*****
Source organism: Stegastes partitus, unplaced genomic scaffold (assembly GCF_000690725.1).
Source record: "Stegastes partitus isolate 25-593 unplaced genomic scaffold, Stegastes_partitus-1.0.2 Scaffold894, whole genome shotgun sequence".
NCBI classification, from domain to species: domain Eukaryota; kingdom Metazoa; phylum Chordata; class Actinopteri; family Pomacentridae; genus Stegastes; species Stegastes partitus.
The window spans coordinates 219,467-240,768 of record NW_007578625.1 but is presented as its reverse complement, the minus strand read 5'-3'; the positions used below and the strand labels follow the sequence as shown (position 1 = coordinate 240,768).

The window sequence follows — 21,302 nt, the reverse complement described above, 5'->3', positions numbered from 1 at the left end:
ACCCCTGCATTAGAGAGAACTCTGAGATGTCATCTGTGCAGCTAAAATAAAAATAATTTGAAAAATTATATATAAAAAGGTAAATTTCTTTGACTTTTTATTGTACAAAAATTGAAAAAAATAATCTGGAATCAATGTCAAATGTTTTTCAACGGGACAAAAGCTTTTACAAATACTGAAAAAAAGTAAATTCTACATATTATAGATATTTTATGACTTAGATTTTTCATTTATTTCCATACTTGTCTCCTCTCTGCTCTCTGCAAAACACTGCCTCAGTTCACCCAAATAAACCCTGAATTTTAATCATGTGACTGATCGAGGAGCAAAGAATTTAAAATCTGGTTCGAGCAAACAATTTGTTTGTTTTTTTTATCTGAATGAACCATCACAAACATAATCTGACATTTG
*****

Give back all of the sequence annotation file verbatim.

Source organism: Stegastes partitus, unplaced genomic scaffold (assembly GCF_000690725.1).
Source record: "Stegastes partitus isolate 25-593 unplaced genomic scaffold, Stegastes_partitus-1.0.2 Scaffold894, whole genome shotgun sequence".
NCBI classification, from domain to species: domain Eukaryota; kingdom Metazoa; phylum Chordata; class Actinopteri; family Pomacentridae; genus Stegastes; species Stegastes partitus.
The window spans coordinates 219,467-240,768 of record NW_007578625.1 but is presented as its reverse complement, the minus strand read 5'-3'; the positions used below and the strand labels follow the sequence as shown (position 1 = coordinate 240,768).

The window sequence follows — 21,302 nt, the reverse complement described above, 5'->3', positions numbered from 1 at the left end:
ACCCCTGCATTAGAGAGAACTCTGAGATGTCATCTGTGCAGCTAAAATAAAAATAATTTGAAAAATTATATATAAAAAGGTAAATTTCTTTGACTTTTTATTGTACAAAAATTGAAAAAAATAATCTGGAATCAATGTCAAATGTTTTTCAACGGGACAAAAGCTTTTACAAATACTGAAAAAAAGTAAATTCTACATATTATAGATATTTTATGACTTAGATTTTTCATTTATTTCCATACTTGTCTCCTCTCTGCTCTCTGCAAAACACTGCCTCAGTTCACCCAAATAAACCCTGAATTTTAATCATGTGACTGATCGAGGAGCAAAGAATTTAAAATCTGGTTCGAGCAAACAATTTGTTTGTTTTTTTTATCTGAATGAACCATCACAAACATAATCTGACATTTG